Podcast 113 – Post-Cardiac Arrest Care in 2013 with Stephen Bernard – Part I

I’ve been waiting for this one for a long time. I got to interview Dr. Stephen Bernard on the topic of post-cardiac arrest care.

Professor Stephen Bernard
Stephen BernardProfessor Stephen Bernard is a senior intensivist at the Alfred Hospital and Director of Intensive Care at Knox Private Hospital in Victoria, Australia. He is also Medical Advisor to Ambulance Victoria. Dr. Bernard was the lead author on one of the original establishing studies for post-arrest temperature management.


My discussion with Dr. Bernard was based on a talk he gave at the Australasian College for Emergency Medicine

Photo by Brian Burns
Photo by Brian Burns

Maintain 36 C for 24 Hours

Dr. Bernard and the Alfred Hospital in Australia are moving to the protocol outlined in the TTM trial

Is there anyone who still deserves to be cooled to 33 C?

Dr. Bernard feels patients that get intra-arrest cooling may still benefit until we have further trial results.

Neuro-Prognosticate as per the protocol in the Nielsen trial

Chris Nickson summarized the Neuro-Prognostication Protocol wonderfully

Time Zero Prognostication

It is tough. Unwitnessed asystole is probably one situation in which you can choose a palliative route if the situation otherwise supports it.

Pt should be taken to a 24/7 cardiac interventional center

This doesn’t necessarily mean the patient needs to go to the lab immediately, they just need to be able to go when needed

Lower FiO2

Maintain an SpO2/SaO2 between 90-95%

Normal PaCO2

No hypocapnea, Perhaps slight hypercapnea

Tune in Next Week for Part II of the Interview

More on the TTM Trial

The Thoughts of Others

More from Steve can be found at the EDECMO Podcast Site

Now, on to the Podcast…

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  1. says

    Fantastic to have Steve Bernard share his wisdom on the EMCrit podcast.
    He shows himself to be a true scholar and scientist, the way he has assimilated the findings of the TTM trial despite his long and ongoing interest in therapeutic hypothermia.
    Steve, I salute you!

    • Garreth Debiegun says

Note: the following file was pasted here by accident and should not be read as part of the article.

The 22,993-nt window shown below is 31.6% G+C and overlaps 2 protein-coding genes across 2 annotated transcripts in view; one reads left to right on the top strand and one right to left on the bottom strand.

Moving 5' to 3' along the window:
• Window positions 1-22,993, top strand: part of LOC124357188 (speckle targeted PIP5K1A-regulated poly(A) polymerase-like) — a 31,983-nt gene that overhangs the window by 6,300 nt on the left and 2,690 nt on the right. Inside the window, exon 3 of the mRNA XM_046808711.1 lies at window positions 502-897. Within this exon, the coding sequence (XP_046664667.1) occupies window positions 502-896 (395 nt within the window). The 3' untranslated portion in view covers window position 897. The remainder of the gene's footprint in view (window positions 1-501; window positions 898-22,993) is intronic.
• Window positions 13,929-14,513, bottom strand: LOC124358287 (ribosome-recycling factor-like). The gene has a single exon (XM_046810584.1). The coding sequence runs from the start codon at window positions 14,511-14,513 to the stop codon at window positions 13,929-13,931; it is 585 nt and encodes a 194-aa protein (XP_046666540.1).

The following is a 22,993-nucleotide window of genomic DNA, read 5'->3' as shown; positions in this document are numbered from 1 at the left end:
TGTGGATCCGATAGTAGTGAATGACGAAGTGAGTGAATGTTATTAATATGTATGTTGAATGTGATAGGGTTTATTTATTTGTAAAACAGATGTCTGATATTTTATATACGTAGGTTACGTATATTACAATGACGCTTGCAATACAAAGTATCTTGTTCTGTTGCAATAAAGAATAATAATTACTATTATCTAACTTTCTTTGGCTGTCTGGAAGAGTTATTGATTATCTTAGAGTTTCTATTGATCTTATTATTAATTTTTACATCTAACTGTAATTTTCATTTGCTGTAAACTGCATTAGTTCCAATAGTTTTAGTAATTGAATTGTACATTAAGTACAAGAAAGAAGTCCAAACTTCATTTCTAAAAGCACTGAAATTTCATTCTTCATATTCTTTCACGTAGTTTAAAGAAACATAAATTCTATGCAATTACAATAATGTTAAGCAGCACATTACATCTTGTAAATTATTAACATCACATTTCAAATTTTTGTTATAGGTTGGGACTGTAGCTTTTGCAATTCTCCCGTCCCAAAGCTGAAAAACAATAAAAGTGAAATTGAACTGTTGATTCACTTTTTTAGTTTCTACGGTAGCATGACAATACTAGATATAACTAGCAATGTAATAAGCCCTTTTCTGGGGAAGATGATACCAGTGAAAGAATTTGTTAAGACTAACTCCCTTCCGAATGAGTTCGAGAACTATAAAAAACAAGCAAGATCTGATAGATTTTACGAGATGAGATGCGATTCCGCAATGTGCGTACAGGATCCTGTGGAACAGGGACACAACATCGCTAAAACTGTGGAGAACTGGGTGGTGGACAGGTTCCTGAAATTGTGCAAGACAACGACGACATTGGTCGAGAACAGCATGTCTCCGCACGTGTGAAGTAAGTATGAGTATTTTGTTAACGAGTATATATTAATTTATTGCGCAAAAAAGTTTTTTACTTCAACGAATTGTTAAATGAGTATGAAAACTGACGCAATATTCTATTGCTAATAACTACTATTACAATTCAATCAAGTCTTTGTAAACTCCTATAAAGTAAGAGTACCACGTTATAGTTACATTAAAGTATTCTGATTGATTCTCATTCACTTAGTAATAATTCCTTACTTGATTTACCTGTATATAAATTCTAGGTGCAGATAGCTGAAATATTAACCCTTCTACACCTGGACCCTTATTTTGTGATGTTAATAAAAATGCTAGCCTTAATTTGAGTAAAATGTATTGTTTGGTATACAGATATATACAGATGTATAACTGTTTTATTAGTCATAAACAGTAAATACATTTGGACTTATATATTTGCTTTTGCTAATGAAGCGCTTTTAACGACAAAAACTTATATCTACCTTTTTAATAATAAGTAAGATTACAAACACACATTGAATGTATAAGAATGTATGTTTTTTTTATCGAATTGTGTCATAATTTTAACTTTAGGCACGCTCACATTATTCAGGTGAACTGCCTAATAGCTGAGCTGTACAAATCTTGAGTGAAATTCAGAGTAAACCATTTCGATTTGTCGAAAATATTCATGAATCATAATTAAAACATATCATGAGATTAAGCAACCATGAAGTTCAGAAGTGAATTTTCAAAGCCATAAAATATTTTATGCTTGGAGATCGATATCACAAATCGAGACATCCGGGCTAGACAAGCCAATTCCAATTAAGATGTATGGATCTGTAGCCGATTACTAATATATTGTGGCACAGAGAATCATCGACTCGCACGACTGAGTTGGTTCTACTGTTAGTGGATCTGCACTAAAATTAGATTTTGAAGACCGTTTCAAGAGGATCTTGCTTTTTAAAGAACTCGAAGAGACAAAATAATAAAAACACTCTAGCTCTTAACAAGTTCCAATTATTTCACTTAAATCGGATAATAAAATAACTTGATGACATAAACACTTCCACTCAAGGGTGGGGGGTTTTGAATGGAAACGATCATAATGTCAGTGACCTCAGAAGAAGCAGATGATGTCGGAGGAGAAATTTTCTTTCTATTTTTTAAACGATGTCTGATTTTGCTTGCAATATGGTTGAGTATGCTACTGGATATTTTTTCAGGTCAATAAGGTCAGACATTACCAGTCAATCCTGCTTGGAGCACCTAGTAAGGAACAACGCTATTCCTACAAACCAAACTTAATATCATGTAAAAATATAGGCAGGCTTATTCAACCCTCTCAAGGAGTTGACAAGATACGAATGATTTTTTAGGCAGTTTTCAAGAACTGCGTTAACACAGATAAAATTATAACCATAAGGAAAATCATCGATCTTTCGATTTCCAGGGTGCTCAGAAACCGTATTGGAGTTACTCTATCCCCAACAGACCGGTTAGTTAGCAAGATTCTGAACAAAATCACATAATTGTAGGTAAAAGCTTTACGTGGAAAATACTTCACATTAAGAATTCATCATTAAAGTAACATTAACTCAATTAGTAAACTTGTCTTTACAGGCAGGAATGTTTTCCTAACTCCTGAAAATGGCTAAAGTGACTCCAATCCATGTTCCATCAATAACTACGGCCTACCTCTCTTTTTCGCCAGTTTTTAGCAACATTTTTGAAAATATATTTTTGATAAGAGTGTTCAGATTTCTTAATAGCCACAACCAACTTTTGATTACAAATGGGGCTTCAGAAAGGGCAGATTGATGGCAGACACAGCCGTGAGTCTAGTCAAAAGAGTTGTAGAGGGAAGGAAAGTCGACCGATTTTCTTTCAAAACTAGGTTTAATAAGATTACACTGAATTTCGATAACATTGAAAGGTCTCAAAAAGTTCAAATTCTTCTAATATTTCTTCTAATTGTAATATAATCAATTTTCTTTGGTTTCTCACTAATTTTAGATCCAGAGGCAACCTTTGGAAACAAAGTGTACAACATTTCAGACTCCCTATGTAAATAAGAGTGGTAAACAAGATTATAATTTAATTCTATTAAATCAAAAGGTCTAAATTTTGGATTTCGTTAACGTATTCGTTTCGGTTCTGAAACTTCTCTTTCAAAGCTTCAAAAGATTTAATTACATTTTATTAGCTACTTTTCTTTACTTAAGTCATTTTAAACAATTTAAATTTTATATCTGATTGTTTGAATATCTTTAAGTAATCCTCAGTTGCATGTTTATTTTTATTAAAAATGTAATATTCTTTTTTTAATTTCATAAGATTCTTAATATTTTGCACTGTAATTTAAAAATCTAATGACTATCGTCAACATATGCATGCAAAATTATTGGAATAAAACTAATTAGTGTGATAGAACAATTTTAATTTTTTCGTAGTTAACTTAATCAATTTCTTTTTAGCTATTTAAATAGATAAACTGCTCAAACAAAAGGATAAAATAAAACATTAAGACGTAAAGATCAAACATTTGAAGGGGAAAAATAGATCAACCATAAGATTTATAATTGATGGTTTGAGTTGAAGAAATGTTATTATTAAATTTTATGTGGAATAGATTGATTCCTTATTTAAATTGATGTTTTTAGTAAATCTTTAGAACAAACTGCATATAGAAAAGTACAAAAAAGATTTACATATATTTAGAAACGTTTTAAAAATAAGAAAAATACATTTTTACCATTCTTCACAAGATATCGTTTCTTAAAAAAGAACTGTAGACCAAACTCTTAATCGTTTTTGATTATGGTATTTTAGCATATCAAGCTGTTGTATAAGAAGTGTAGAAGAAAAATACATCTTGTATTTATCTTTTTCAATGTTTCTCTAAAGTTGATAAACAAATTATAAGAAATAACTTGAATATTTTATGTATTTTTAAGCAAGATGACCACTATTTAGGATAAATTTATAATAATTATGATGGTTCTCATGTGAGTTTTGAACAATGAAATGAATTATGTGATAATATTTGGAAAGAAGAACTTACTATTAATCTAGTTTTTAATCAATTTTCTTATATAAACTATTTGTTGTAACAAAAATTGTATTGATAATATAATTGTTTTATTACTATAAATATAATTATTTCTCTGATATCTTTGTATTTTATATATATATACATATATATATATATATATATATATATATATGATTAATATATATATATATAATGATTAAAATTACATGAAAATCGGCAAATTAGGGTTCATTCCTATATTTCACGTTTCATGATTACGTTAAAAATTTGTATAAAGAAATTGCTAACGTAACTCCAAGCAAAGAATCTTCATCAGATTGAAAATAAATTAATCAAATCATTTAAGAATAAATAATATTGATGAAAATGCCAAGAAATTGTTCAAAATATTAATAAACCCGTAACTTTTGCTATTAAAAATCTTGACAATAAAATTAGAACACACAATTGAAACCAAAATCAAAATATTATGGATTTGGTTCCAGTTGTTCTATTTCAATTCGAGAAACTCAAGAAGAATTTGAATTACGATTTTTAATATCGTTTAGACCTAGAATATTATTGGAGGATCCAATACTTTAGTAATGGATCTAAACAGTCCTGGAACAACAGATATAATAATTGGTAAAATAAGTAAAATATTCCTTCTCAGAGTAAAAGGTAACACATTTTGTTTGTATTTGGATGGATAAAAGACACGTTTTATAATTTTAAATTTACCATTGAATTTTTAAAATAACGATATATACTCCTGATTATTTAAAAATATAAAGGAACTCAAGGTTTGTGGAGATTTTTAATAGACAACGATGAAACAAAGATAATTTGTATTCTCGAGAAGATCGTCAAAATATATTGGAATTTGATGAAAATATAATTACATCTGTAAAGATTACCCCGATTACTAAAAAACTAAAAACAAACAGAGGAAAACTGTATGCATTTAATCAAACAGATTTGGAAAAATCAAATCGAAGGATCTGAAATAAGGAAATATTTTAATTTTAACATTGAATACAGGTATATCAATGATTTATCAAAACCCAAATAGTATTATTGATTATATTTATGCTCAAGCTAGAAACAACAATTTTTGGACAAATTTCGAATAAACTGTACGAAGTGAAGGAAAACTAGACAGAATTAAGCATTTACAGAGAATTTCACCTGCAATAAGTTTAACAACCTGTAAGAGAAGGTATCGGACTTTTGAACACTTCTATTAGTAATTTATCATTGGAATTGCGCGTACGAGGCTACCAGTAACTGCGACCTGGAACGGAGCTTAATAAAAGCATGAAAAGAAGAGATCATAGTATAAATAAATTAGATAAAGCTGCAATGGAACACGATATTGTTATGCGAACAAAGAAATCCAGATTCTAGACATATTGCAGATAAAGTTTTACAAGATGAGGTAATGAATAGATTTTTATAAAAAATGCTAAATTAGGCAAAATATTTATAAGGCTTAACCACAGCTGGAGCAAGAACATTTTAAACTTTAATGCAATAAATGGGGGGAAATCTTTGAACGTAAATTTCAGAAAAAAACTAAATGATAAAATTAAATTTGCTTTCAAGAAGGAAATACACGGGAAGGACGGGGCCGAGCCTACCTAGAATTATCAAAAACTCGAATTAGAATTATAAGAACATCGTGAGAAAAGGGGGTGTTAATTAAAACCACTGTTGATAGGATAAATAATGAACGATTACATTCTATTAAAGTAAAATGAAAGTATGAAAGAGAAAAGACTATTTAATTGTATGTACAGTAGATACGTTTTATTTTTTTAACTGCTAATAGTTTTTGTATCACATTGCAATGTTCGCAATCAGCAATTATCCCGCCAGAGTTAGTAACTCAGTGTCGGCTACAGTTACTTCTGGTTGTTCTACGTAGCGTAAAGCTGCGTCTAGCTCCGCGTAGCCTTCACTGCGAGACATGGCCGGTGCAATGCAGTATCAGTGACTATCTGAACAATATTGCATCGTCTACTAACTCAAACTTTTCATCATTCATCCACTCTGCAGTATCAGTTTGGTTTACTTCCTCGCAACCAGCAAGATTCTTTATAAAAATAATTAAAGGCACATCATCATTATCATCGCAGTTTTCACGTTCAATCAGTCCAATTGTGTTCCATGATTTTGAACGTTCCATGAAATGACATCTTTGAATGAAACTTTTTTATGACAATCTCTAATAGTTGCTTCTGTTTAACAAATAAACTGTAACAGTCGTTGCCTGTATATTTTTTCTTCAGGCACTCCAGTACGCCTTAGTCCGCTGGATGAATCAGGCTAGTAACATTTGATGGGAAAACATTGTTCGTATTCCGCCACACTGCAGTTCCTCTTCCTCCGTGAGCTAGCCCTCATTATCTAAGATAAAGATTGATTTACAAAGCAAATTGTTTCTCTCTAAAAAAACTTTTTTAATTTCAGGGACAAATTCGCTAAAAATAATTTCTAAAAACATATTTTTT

And I have to respectfully disagree. In the TTM study they calculated a 90% power to find a difference of 20% in mortality. This was their primary outcome. I’m not sure why. The two original HACA studies (Benard & Holtzer) both found less than 20% differences in mortality. So even before the TTM study enrolls a single patient I expect them to find a null hypothesis.
      In TTM Nielsen did have secondary outcomes to look at intact Neurologic function. This is what we really care about and I’m not sure why it wasn’t the primary outcome. Bernard & Holtzer both intelligently made it their primary outcome. If this outcome did have a 20% difference then Nielsen still might convince me of 36 degrees. But Bernard had only 77 patients and Holtzer who had 275 patients found only a 16% functional difference. So still I expect that Nielsen would find no difference.
      I really wish Nielsen had powered the study to find a 16% difference in intact neurological function. But he didn’t so I can’t change my practice based on TTM. Still with 950 patients he more than doubled the total number of HACA patients in the world database and opened up a new discussion. My hats off to Nielsen for a strong piece of work that informs a new possible thinking in post arrest care.

  2. Bart Massaer, emergency physician, Belgium says

    Why not titrate vaopressors to “Mean Arterial Pressure”, more reflecting organ perfusion compared tot systolic blood pressure?


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